Barbara Doty on a recent afternoon at St. Columbkille's School with her K-2 class. All items in the classroom, including rugs, furnishings and educational materials, were donated by Boston College through its partnership with the school. (Photo by Lee Pellegrini)
Partnership with Catholic School Paying Dividends
By Reid Oslin
Boston College's newly minted partnership with St.
Columbkille's School in Brighton and the Archdiocese
of Boston has produced some immediate dividends as
a revitalized student body returned this fall to the
105-year-old urban Catholic school to find improved
facilities, an updated curriculum and financial stability.
University administrators predict that the unique partnership
will produce even greater rewards as the BC-St. Columbkille's
alliance establishes a model for the survival and growth
of urban Catholic schools across America.
"What we are doing and what we will do in the future
benefits the children of St. Columbkille's today,"
notes Lynch School of Education Dean Joseph O'Keefe,
SJ, "and as a University, it is going to provide
us with insights and a better understanding of what
can really work effectively in urban elementary schools."
To commemorate the partnership, on Sunday, Oct. 22,
Boston Archbishop Cardinal Sean O'Malley, OFM Cap.,
will join University President William P. Leahy, SJ,
Fr. O'Keefe and St. Columbkille's Church pastor William
P. Fay in a concelebrated Mass of Celebration at St.
Columbkille's at 11:15 a.m.
The Mass is open to all members of St. Columbkille's
Parish, the Boston College community and the general
Three years ago, said Vice President for Governmental
and Community Affairs Thomas Keady, St. Columbkille's
desperate situation was evident: a large financial
deficit, a shrinking student body and facilities badly
in need of major repairs.
The grim outlook went beyond St. Columbkille's, he adds:
Two other Catholic elementary schools in adjoining
neighborhoods facing similar problems were forced to
"St. Columbkille's is the last remaining Catholic
school in the Allston-Brighton community," Keady
says. "Fr. Leahy stepped in at that time and helped
financially and with some other BC resources. He then
made a proposal to the Archdiocese that resulted in
the partnership that we have today. Without him, this
does not happen."
The partnership, which was announced in the spring and
formally signed on Sept. 8, brought experts from the
Lynch School and a number of other Boston College departments
to St. Columbkille's throughout the summer to join
with parish, diocesan and community representatives
to address the elementary school's critical needs.
"We did some serious renovations for the pre-school
and kindergarten grades, like new lighting, carpeting,
new equipment and furnishings," Keady says, "We
purchased a new security system, did some needed cleaning,
got new computers and helped put in a new curriculum."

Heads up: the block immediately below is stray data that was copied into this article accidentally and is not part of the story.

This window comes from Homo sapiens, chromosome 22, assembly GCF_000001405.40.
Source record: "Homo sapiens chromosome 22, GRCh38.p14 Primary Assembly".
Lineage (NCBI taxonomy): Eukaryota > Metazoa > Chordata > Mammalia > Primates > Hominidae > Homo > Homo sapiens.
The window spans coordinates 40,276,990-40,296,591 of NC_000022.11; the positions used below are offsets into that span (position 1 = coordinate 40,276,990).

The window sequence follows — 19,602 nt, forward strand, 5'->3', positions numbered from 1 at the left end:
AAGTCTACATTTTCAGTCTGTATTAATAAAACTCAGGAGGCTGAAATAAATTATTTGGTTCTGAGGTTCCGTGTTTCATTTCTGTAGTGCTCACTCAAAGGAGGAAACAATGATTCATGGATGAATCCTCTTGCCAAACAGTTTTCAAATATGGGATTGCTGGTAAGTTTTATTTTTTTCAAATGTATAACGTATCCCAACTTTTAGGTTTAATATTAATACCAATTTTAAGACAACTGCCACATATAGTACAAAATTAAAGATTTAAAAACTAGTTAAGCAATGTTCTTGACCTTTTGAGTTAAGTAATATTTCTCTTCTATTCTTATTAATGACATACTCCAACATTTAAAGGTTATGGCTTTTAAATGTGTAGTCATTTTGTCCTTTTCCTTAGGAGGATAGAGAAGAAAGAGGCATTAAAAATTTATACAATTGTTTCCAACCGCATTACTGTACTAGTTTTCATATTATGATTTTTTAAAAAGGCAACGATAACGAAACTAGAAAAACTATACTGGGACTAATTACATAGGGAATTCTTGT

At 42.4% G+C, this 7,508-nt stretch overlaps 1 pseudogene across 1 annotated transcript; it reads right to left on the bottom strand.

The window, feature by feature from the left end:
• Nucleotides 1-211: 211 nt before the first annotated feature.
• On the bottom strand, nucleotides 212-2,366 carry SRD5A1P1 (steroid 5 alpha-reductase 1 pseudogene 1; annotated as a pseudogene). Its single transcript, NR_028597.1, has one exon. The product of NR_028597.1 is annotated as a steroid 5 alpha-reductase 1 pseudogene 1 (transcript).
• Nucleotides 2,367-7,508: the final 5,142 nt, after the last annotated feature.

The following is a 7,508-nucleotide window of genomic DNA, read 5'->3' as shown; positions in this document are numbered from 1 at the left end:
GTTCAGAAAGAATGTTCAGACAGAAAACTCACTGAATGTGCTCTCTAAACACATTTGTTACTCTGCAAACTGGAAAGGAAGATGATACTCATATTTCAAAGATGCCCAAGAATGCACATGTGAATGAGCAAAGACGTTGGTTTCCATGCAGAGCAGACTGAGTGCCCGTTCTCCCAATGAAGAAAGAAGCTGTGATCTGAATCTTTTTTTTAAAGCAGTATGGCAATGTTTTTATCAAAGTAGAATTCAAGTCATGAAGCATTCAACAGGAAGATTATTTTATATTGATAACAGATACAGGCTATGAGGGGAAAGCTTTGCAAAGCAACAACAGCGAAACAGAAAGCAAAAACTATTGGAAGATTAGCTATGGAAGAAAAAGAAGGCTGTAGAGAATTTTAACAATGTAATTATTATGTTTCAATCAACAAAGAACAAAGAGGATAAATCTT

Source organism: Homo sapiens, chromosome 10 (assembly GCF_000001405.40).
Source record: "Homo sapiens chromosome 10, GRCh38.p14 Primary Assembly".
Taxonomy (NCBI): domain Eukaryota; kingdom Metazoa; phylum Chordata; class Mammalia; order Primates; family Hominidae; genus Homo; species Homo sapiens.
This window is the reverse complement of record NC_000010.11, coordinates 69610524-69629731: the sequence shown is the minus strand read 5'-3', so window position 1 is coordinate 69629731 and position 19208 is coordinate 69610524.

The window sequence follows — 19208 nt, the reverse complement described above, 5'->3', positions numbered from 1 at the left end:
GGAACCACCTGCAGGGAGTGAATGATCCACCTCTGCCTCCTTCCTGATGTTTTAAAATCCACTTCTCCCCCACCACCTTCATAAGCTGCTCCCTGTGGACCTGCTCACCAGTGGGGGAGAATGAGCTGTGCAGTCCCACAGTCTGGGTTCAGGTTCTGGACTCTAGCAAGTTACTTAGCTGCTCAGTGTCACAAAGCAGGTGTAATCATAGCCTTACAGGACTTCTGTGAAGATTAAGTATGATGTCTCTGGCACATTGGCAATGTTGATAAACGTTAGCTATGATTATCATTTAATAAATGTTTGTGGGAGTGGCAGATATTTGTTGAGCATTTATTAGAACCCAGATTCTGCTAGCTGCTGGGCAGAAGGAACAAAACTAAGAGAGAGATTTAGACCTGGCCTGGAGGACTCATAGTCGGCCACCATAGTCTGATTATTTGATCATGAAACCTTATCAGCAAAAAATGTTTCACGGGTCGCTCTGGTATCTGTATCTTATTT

As important as the physical improvements were, the
infusion of people and resources via BC has been critical
say administrators. BC students are teaching, tutoring
and volunteering in the school, and the University
has established a program in which current St. Columbkille's
teachers can take graduate level courses at BC tuition-free
in exchange for an extended teaching commitment at
the elementary school.
"We also hosted two open houses that were well-attended
by the students, their families and parishioners. There
are 282 students enrolled this year - a significant
increase over previous enrollment figures," Keady
"What's really positive here is that the pre-kindergarten
and kindergarten classes have 82 students. That's a
very encouraging sign for the future."
Boston College contributions are not limited to traditional
classroom activities. After-school recreation and enrichment
programs, SAT enhancement classes and English as a
Second Language classes for adults have been established.
University administrators have assisted in applying
for Catholic School Foundation grants and the Brighton
school can now join BC in soliciting bids for such
services as snow plowing and trash removal, Keady says.
"It's the laboratory model, really, that I think
is important," says Fr. O'Keefe. "We will
work with the local community and build that school
around best practices and best possible education and
then find ways to disseminate that information through
"It is for the children at St. Columbkille's,"
adds Fr. O'Keefe, "but it is also for the bigger
world, both Catholic schools and public schools."
Michael James, executive director of Boston College's
Center for Catholic Education says the St. Columbkille's
partnership could have national ramifications, given
the rash of Catholic elementary school closings - more
than 250 throughout the US in the last two years alone.
"One of the critical contributions that Catholic
universities can provide nationally is reaching out
to the needs of the local diocese," he says. "The
best way to be a 'church' in our contemporary society
is to work together.
"We hold that this will become a model nationally.
In the long term we are looking at the success of how
we implement the partnership, how we design the collaboration
between the diocese, the parish and the university,
how we are able to provide resources that both develop
curriculum and look at facilities, how we do that in
a way that can be transportable to other dioceses and
how we can provide leadership and consultation to other
Catholic universities who are looking for these opportunities."